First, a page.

By Grace Monahan, VP, Global CIO, Henry Schein [NASDAQ:HSIC]
Everyone in business is talking about “going digital.” And why not! Digital has fundamentally changed the definition of “customer” for every brand.
As a result, companies in all industries are embarking on this journey in the hope that it will lead to current success and future survival. New digital commerce companies are moving at increasingly rapid speeds to provide the customer experiences that will grab market share from established organizations, disrupting their bonds with long-time customers. Big acquisitions and mergers are happening regularly, creating even stronger digital businesses.
In my opinion, the digital journey is one taken by the whole enterprise, with IT as an enabler. The digital journey requires a strategic shift in priorities, new resource allocation, the hiring of people with new skills, and an “outside-in” approach to understanding your customer’s needs.
Digital technologies have a direct impact on the consumer experience because they create a reinforcing cycle of commercial activity, generated by increased access to self-service options, which results in increased analytics, surveys, and metrics that are then used to make the customer experiencing even richer.
The digital journey is an “all hands-on deck” business strategy that changes processes and arrives at new ways of operating. Because every enterprise needs to understand its customers better, digital is leading to investments in CRM, social, and demographic tracking. It is also driving top-line growth with new business models that include new revenue generating services. Digital also includes greater usage of tablets and other mobile solutions, increasing the number of customer touchpoints with the brand.
Digital has fundamentally changed the definition of “customer” for every brand
So, what does digital mean for the role of IT? In my view, it involves four major activities.
The first is Business Partnership and Collaboration
IT’s role as a business partner becomes even more important. A tight bond is critical, especially with marketing teams and business leaders because the digital journey focuses on customer experience. Lines begin to blur for digital commerce design between creative teams, Marketing, Corporate Communications, and IT. Close collaboration and flexibility is needed among these teams.
The second is IT as a Big Data Enabler
Data management is very important to achieve a successful digital journey. IT’s role as data steward and protector changes into big data champion and enabler, providing new types of access, technology for analytics, and a movement to the cloud for scalability. Systems that enable data cleansing and categorization, dashboards, and other visualization tools are necessary. Cybersecurity also becomes part of the formula, as may privacy, data protection and marketing compliance.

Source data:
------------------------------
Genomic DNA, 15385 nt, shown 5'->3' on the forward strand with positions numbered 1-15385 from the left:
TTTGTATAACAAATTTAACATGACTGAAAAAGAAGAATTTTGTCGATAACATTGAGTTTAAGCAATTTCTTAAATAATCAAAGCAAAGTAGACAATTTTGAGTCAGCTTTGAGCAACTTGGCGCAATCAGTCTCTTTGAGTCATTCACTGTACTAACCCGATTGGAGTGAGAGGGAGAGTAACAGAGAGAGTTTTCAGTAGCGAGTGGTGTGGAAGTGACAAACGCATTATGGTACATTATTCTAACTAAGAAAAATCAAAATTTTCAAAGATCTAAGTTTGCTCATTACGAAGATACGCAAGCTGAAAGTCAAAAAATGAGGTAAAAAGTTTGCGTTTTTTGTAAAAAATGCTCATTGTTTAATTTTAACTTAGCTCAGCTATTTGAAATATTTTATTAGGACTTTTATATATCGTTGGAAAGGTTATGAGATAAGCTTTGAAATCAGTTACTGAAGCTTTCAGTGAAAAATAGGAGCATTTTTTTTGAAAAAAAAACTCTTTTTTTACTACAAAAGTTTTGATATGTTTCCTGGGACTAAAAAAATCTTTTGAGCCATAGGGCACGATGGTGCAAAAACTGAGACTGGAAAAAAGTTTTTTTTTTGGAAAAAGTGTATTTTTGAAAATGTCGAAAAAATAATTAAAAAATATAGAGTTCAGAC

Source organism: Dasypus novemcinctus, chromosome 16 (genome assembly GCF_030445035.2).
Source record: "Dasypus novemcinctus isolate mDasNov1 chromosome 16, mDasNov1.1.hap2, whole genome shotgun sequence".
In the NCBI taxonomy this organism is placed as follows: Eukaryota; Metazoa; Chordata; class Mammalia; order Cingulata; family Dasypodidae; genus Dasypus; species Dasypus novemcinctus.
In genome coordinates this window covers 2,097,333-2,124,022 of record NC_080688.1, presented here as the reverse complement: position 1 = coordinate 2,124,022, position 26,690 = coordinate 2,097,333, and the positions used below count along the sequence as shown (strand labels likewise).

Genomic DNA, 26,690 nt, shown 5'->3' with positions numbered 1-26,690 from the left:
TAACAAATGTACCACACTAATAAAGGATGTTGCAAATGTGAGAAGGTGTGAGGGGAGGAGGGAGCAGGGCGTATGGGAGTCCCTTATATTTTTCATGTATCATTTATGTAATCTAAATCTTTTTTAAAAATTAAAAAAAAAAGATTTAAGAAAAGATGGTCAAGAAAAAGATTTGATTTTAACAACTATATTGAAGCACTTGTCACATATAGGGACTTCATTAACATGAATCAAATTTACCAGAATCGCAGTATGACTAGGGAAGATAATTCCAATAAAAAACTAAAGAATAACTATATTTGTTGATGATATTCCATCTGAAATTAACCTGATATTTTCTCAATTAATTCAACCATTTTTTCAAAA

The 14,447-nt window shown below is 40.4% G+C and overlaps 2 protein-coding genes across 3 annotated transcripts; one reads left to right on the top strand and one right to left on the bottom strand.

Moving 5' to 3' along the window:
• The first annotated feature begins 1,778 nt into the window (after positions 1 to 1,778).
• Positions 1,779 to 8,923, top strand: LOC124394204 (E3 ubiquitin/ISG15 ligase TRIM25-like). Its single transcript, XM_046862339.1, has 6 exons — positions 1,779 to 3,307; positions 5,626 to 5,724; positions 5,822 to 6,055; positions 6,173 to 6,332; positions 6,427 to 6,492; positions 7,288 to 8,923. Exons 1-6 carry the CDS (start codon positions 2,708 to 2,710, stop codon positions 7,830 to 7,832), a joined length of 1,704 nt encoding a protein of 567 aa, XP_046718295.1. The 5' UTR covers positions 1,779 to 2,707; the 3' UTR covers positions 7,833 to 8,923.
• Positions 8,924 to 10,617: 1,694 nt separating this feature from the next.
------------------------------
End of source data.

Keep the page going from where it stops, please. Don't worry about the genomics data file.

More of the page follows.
The third is Culture Change
IT platforms and strategies for digital require new skills and methods. A move from Waterfall development methodologies to Agile is a big change that takes time and training. Cloud leads to different financial models and new vendor relationships. Mobile development and digital commerce skills are needed and are in high demand. IT must create an attractive environment to recruit and retain this talent.
The fourth is Keeping Up
For sure, the digital space, in its broadest definition of transitioning systems, processes, and people, is moving at a very fast pace. Keeping up with the innovation is exciting and the opportunities are endless. This adds to the age-old biggest challenge for IT, one of prioritization. How do we move fast to leverage this new technology for the benefit of the business when the old legacy work is still here to do? How do we keep up with the new technology and what is available? What governance is needed? How do we manage it all? Where does the new investment funding come from? What takes priority? Who decides?
The digital journey is complex and never-ending. It is a true team effort that requires a level of stamina and commitment that will challenge every enterprise. Some companies will fail to cross the digital divide. The successful company will embrace the pervasiveness of digital technology by forming partnerships across the enterprise, with IT playing a central role, that will bring flexibility and innovation to a new level.